It was just over a year and a half ago that the consumer technology and auto aficionado communities became jointly engulfed in a tizzy over a single rumor: Apple was going into the car manufacturing business.
If you’ve read this far, you probably already know the punchline: Apple is getting out of the car manufacturing business. More precisely, according to Bloomberg, it appears it was never actually in the car manufacturing business.
Hundreds of members of Apple’s once 1,000-strong car team, dubbed Project Titan, are gone. The program has been redirected at building self-driving programs that can be sold to existing carmakers as an Apple add-on, the way Pullman sleeper cars were sold to railroads more than 100 years ago as a branded luxury enhancement to transcontinental train travel.
We take steel, raw steel, and turn it into a car. They have no idea what they’re getting into if they get into that.
It’s not my purpose to say, “I told you so,” although I and many other observers predicted from the outset that the Apple Car was likely to end up exactly where it seems to have landed. But it’s proper to revisit what experts said about Apple’s car venture in February 2015, when rumors of Project Titan first surfaced on the website 9to5Mac. That’s because the arc of the Apple Car bears important lessons for anyone seized by the impulse to declare a speculative venture a world-changing success before the rubber, so to speak, meets the road.
We can start by outlining the arguments that presaged spectacular success for the Apple Car. Apple was not merely going to enter the automaking business, but would reinvent the business. Although auto manufacture was by nature a low-margin business, Apple would transform it into a high-margin business. (Matt Yglesias at Vox: “If Apple makes a car, it will be a high margin car because Apple only makes high margin products.”)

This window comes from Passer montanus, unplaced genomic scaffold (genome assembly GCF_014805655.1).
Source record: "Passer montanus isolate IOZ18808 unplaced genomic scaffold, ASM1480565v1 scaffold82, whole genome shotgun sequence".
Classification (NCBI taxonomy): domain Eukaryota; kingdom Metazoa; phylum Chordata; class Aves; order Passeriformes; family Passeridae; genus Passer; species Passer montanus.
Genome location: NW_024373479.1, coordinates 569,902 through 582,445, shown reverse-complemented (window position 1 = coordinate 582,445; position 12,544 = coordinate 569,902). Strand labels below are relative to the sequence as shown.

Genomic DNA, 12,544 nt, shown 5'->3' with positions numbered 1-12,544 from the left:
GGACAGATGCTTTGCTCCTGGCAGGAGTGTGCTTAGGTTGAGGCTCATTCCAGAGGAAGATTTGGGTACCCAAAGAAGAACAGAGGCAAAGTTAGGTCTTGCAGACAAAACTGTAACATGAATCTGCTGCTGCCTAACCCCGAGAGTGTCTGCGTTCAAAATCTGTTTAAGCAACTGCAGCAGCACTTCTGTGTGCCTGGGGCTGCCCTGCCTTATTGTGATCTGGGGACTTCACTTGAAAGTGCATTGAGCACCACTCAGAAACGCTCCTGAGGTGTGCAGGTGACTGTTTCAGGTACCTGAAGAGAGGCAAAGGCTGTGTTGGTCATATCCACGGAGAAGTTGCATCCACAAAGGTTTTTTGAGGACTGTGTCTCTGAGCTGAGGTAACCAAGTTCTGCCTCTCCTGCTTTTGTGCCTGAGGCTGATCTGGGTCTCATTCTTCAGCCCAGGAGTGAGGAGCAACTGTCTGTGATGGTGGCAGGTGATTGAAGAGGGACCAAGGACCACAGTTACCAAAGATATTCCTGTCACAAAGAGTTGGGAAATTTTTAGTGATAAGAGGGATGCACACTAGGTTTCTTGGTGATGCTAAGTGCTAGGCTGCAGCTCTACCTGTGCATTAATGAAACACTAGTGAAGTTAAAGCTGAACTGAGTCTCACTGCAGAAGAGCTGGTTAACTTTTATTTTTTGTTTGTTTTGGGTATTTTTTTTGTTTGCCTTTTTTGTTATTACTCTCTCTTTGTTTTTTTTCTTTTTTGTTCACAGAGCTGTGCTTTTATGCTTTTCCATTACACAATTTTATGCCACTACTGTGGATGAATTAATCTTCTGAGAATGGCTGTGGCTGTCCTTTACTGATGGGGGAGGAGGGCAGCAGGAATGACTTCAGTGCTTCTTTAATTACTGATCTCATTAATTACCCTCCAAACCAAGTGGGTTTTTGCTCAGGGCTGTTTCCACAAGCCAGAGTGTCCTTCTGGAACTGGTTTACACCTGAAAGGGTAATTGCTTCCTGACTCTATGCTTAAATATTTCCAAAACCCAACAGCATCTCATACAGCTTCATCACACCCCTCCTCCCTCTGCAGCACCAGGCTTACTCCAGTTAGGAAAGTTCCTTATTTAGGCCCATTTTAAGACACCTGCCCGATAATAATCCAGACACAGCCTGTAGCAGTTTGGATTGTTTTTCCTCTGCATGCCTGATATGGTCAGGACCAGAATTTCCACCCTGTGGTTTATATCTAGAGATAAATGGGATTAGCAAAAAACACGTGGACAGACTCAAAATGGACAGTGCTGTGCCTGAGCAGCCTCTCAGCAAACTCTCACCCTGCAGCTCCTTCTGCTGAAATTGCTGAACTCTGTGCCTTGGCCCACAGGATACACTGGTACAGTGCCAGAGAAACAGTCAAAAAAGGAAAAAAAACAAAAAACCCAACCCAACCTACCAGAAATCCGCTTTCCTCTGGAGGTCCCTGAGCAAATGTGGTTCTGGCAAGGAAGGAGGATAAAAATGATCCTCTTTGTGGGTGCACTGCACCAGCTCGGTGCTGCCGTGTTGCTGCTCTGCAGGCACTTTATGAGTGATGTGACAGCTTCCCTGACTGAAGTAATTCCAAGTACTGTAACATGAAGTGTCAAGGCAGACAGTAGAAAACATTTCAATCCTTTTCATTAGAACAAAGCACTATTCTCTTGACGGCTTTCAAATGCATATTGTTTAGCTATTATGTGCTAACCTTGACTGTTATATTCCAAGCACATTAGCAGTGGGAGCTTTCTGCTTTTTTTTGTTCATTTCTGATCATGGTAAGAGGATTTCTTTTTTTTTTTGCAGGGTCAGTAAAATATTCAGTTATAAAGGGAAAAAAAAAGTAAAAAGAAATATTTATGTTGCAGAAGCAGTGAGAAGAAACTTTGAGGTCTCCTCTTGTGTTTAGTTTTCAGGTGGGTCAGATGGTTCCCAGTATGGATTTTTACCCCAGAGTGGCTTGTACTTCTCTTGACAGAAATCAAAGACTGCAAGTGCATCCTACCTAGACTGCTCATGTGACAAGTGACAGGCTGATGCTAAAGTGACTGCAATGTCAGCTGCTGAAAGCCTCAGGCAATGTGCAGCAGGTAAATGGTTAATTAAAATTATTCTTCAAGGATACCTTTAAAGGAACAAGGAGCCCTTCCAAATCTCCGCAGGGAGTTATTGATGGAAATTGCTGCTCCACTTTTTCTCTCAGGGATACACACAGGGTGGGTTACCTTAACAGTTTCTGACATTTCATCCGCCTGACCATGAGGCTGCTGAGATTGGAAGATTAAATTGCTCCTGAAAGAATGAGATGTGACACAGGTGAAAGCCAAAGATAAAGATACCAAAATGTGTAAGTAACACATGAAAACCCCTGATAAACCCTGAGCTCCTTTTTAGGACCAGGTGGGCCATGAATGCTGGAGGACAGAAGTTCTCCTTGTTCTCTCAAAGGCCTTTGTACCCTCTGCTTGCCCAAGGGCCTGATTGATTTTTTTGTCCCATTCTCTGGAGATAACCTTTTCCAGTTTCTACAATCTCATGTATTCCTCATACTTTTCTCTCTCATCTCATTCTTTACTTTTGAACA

To those who doubted that Apple could upend the car business by producing something revolutionary, the standard comeback was: Remember the iPhone? The iPad? The iPod?
More importantly, the optimists underestimated the challenge of creating a car company from scratch, while overestimating the potential market.
There was no dearth of skeptics. Dan Akerson, ex-CEO of General Motors, reminded listeners that making a car was a burly undertaking: “We take steel, raw steel, and turn it into a car. They have no idea what they’re getting into if they get into that.” Carmaking couldn’t be outsourced to contract manufacturers, the way Apple hires China’s Foxconn to make its phone. For one thing, contract manufacturing capacity didn’t exist on the necessary scale.
What the Apple fans also missed was that, traditionally, the really profitable technological advances in the auto industry were not in the vehicles themselves — every one is, after all, four wheels and a drive train — but in the manufacturing process. Henry Ford didn’t invent the car; he pioneered the assembly line. “If you want to find the next ‘big thing’ in automobiles,” observed technology analyst Horace Dediu, “look for a new production system.” (This is a challenge, by the way, also facing Tesla Motors.) Apple, whatever its virtues, is not a production company.
None of this means that Apple couldn’t contribute significantly to the automobile business and make money doing so. But the likelihood from the inception was that its involvement would be as a supplier to the industry, not a competitor.
The current rumors about Titan being retooled as a source of automated driving systems fits that expectation. Nor does it have to stop there. Apple’s CarPlay, an integrated automotive entertainment and communications system, could evolve into a desirable option for, say, your BMW. A luxury automobile with “Apple Inside”? That could be hit, and a profitable one yet.